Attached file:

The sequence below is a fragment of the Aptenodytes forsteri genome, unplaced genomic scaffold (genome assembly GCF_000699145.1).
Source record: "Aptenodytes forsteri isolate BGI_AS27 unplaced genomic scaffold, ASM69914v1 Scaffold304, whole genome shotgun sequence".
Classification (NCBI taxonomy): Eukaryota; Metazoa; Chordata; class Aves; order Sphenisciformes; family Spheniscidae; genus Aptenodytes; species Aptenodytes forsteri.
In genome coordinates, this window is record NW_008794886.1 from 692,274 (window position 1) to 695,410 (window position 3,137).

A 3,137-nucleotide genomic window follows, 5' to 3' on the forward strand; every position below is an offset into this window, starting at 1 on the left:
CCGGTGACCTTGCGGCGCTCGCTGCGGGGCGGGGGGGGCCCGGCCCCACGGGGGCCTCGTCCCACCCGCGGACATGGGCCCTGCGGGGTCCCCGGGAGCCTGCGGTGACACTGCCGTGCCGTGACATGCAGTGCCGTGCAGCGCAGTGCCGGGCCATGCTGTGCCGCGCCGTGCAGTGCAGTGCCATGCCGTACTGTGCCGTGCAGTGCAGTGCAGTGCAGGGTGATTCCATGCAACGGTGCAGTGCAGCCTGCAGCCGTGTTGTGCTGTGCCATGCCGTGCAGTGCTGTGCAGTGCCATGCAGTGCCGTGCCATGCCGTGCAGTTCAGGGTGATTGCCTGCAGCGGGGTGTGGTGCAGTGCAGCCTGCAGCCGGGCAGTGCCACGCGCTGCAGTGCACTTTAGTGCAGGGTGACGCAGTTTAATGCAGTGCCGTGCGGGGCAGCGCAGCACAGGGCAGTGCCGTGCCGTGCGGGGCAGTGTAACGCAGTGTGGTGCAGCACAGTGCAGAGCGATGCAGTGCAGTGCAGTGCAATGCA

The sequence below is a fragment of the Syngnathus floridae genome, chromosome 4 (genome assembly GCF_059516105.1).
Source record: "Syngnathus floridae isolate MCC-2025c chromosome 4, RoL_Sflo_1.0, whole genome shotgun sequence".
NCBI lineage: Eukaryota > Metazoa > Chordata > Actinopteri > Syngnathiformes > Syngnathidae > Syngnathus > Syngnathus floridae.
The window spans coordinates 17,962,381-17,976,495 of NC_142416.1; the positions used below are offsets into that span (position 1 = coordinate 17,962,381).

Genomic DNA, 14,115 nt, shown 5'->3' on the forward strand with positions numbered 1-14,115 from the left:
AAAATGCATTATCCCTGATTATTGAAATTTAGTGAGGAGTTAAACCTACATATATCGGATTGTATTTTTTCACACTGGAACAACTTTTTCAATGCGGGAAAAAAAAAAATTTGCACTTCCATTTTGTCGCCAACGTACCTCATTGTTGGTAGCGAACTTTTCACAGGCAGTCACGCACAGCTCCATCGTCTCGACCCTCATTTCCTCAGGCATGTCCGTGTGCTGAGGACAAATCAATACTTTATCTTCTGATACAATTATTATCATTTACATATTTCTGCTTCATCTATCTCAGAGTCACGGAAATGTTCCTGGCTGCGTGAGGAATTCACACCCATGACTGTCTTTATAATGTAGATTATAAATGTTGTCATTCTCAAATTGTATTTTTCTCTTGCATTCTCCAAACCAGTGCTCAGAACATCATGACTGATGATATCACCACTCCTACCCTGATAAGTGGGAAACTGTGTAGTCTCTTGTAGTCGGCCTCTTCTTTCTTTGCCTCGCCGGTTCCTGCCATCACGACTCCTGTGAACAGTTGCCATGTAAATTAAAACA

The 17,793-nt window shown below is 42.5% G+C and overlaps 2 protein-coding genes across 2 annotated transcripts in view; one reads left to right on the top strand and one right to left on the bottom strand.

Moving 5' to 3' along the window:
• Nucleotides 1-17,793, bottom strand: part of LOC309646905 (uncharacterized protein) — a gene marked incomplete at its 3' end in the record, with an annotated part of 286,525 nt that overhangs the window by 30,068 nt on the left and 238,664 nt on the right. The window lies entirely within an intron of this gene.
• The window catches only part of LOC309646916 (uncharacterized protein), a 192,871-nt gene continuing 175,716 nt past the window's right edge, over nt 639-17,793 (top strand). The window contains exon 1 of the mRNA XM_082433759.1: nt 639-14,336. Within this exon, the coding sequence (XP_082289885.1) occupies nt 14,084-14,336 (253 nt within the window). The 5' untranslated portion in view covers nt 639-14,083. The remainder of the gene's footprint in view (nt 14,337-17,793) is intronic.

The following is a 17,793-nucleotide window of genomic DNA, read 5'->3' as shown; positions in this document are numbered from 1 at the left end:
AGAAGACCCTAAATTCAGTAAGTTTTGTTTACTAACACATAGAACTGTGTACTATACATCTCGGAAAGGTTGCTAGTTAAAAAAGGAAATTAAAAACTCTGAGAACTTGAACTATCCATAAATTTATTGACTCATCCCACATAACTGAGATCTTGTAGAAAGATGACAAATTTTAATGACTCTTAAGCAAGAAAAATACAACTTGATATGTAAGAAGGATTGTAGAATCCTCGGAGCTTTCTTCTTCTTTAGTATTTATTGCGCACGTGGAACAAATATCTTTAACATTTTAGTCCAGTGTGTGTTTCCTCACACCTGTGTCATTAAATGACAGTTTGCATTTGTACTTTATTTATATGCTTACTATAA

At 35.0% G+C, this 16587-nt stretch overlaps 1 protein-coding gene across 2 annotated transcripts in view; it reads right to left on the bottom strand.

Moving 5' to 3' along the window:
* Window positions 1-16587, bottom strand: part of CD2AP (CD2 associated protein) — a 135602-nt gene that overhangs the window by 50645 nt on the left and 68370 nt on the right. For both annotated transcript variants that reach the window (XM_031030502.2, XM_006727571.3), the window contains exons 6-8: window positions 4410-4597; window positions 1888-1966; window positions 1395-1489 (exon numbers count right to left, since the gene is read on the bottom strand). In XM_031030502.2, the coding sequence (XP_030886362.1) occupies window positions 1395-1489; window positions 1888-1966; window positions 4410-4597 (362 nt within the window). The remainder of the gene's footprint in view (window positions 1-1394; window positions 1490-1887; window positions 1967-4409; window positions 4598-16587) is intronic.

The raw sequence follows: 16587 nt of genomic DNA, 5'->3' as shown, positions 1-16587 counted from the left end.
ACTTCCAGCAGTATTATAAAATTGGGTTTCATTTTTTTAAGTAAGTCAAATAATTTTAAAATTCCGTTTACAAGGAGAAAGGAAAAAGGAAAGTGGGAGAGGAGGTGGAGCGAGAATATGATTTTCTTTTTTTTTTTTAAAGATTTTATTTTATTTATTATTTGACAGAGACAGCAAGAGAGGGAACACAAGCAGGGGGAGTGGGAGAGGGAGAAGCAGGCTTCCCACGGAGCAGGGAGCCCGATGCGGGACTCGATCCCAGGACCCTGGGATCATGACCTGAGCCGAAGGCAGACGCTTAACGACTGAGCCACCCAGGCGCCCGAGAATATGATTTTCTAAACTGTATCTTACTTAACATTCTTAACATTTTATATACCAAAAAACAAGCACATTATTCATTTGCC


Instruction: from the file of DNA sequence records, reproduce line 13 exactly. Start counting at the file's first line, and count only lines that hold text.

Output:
The 17,793-nt window shown below is 42.5% G+C and overlaps 2 protein-coding genes across 2 annotated transcripts in view; one reads left to right on the top strand and one right to left on the bottom strand.